Suitable reduction catalysts for use in catalytic converters, either alone or in combination with oxidation catalysts, include active metals of Group VIII of the Periodic Table and/or their oxides supported on activated alumina, e.g., nickel, copper, and the noble metals. A catalytic reduction zone usually precedes a catalytic oxidation zone in a two-stage series catalytic treatment of exhaust gas streams, but the catalysts in both catalytic zones can be the same with only a difference in reaction conditions. Any suitable oxidation or reduction catalyst can be used which is capable of operating over long periods of time at elevated temperatures, e.g., temperatures of 600 F. to 1,300 F. are common. However, the successful catalysts are all somewhat susceptible to metal poisoning or deactivation from lead, manganese, boron and the like. Although somecatalysts appear to have a certain degree of lead tolerance, maximum catalyst life and efficiency can be attained only by the removal of metal poisons such as lead from exhaust gases prior to contacting the catalyst.

My invention will be more readily understood by reference to the accompanying drawings which form a part of this application.

FIGURE 1 is a schematic diagram of one of the simplest embodiments of this invention comprising an inertial separator and an exhaust conditioner as incorporated on an automobile.

FIGURE 2 is a plan view of a horizontally mounted cyclone separator attached to a catalytic converter with air addition to the raw exhaust gas prior to entry into the cyclone separator.

FIGURE 3 is a cross-sectional view of the cyclone separator of FIGURE 2 taken along the horizontal center line of said cyclone separator.

FIGURE 4 is a cross-sectional view taken along lines 4-4 of the baffle located at the entrance to the outlet pipe of the cyclone separator of FIGURE 2.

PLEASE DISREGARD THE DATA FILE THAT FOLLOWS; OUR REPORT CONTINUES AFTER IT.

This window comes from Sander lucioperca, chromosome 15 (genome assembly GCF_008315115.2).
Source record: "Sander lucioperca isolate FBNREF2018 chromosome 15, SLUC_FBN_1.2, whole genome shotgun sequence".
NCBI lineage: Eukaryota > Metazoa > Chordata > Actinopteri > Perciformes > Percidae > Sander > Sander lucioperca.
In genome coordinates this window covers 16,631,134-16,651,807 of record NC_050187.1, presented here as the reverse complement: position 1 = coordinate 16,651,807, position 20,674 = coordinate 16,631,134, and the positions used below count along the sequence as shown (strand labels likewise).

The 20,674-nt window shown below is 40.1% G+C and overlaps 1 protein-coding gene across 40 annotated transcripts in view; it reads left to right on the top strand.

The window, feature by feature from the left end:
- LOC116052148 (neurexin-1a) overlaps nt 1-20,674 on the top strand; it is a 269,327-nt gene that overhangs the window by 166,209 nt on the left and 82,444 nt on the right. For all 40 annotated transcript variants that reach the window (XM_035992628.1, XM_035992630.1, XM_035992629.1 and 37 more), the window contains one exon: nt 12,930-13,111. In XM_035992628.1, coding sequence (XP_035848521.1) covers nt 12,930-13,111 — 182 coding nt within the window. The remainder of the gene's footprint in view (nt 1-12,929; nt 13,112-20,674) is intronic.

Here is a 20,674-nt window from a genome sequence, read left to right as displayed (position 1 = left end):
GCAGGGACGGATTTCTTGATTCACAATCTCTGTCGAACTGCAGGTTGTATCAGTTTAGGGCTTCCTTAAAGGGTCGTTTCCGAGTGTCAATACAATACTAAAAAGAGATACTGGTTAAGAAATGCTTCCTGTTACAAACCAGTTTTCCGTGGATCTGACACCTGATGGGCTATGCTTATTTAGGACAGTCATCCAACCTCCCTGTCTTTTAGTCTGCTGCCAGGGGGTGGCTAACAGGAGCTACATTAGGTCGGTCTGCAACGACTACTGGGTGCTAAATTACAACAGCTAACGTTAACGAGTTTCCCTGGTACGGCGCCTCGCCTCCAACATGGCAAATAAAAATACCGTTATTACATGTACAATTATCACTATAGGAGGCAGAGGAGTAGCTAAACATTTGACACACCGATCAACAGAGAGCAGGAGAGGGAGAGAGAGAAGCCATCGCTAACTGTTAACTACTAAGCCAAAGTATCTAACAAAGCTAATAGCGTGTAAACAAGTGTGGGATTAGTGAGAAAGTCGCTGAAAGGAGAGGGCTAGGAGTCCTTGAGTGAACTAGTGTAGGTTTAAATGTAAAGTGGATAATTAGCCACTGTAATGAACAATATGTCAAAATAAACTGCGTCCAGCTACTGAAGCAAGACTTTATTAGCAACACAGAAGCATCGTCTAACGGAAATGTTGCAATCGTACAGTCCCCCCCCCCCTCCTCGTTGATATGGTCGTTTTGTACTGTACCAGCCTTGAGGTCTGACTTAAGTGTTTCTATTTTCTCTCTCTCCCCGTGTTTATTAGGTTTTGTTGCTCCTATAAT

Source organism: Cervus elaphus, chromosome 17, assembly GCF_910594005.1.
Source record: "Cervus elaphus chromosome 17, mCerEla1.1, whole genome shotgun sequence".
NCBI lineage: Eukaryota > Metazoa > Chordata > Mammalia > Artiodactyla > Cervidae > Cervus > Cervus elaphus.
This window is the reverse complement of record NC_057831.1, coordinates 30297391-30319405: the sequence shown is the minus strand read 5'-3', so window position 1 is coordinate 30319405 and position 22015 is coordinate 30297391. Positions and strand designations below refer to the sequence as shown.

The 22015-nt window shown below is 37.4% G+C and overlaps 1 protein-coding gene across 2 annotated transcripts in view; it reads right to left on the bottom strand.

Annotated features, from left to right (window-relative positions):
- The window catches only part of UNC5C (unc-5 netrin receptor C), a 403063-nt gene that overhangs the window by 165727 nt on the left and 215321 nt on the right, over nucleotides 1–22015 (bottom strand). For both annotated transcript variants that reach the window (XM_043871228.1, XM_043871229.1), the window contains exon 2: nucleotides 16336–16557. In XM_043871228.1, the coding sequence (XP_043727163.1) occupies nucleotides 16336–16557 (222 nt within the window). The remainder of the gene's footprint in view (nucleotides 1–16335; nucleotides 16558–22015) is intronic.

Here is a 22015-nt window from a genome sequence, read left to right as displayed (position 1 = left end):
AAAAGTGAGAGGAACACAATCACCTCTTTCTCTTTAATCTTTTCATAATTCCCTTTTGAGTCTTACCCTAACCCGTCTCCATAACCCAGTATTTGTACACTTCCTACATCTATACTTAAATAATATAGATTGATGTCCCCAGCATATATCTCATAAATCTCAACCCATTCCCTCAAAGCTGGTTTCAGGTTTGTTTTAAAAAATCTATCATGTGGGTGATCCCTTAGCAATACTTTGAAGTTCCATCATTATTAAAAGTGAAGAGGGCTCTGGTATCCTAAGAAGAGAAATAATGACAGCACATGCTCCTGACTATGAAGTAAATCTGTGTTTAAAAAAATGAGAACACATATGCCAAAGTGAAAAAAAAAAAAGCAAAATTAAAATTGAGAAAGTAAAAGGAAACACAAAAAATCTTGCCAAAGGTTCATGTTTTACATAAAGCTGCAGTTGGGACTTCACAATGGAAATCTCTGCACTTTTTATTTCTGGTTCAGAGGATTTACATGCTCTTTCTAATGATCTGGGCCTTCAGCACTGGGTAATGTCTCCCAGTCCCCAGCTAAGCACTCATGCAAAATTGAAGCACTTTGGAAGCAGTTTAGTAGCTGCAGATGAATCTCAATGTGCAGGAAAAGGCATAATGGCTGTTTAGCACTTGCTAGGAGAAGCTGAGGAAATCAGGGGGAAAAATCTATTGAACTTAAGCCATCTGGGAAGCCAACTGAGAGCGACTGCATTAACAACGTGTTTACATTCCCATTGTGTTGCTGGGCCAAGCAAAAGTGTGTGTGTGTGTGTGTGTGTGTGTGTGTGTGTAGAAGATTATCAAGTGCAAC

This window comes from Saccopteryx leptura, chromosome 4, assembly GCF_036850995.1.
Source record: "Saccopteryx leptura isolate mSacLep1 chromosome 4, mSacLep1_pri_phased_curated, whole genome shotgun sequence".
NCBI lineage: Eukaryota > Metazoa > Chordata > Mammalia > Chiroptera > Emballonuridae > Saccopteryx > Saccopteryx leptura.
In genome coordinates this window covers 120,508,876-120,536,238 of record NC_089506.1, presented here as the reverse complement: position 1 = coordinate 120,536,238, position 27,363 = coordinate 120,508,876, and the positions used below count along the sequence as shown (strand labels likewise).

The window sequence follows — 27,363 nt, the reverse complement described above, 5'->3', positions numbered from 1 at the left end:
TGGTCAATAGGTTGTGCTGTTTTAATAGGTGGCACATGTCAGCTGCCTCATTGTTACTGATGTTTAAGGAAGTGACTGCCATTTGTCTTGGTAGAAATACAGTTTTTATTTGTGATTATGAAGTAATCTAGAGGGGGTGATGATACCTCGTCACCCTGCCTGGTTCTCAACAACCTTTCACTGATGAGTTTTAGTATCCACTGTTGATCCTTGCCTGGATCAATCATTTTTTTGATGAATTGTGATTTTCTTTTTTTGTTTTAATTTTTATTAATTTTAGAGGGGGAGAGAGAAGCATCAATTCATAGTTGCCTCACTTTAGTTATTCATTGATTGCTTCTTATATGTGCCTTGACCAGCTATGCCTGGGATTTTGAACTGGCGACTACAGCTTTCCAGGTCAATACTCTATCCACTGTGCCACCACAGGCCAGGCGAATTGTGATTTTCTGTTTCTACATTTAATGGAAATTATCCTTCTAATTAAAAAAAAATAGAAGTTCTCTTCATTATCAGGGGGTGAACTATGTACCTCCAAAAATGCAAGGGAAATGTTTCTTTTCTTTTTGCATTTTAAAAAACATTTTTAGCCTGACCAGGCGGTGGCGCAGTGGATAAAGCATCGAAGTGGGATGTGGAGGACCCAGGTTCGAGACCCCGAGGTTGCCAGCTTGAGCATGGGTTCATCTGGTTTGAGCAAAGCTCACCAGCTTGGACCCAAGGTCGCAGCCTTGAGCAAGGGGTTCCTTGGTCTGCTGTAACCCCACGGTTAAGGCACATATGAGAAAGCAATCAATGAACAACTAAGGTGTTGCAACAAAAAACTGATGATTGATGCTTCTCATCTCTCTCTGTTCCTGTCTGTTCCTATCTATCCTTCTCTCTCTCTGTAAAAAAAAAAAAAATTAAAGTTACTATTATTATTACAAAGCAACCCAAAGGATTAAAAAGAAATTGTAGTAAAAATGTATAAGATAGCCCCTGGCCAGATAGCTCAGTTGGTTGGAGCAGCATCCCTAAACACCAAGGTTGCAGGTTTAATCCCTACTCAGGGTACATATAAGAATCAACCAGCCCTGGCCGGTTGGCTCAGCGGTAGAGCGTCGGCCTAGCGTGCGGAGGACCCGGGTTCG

FIGURE 5 is a cross-sectional view taken along lines 5-5 of the upper portion of the cyclone separator illustrated in FIGURE 2.

FIGURE 6 is a reduced sectional view of the solids collector of FIGURE 2 with a baffle plate located within the solids collector opposite the opening into the cyclone.

FIGURE 7 is a schematic diagram of the apparatus of this invention illustrating a specific embodiment of an inertial separation device comprising a T-separator, a

cyclone separator, and a butterfly control valve for optimizing flow through the cyclone separator.

It is to be understood that although the metal-containing particle removal method and apparatus of this invention is particularly applicable to the internal combustion engines used in automotive vehicles, it is also broadly useful for other combustion engines such as those used in stationary installations, airplanes, and the like which use metal-containing fuels and oils.

Referring now more particularly to FIGURE 1, the apparatus there shown consists essentially of a particular exhaust gas system for internal combustion engine It) used to power automotive vehicle 12 by burning metalcontaining fuels. The particle laden exhaust gas from internal combustion engine 10, running at normal load, is expelled at a temperature of about 1,0001,60(l F. through exhaust manifold 14 into exhaust conduit 16. Exhaust conduit 16 conveys the exhaust gas to inertial separator 18 at a flow quantity between about 6 s.c.f./ minute and about 250 s.c.f./minute (s.c.f.=cubic feet at 60 F. and one atmosphere pressure) and at a temperature usually between about 500 F. and about 1,200 F. Inertial separator 18, wherein there is some form of directional flow change of the exhaust gas stream, can be located at any point-in the exhaust system after exhaust manifold 14, but for convenience of access is preferably located near internal combustion engine in the engine compartment. Solids particles, comprising primarily the oxides and halides of metals in the fuels, are separated from the exhaust gas stream and collected in solids container 20. Periodically, container 20 is emptied of accumulated metal compound solids. The cleaned exhaust gas stream exits from inertial separator 18 via conduit 22 which conveys the cleaned exhaust gas stream to exhaust conditioner 24. Exhaust conditionor 24 can be a direct flame afterburner, a catalytic converter, a conventional sound attenuating exhaust muffier, or some other type of exhaust conditioner. After treatment in exhaust conditioner 24, the exhaust gas stream is expelled to the atmosphere via tail pipe 26 whose outlet is conventionally, but not necessarily, located at the rear of the vehicle.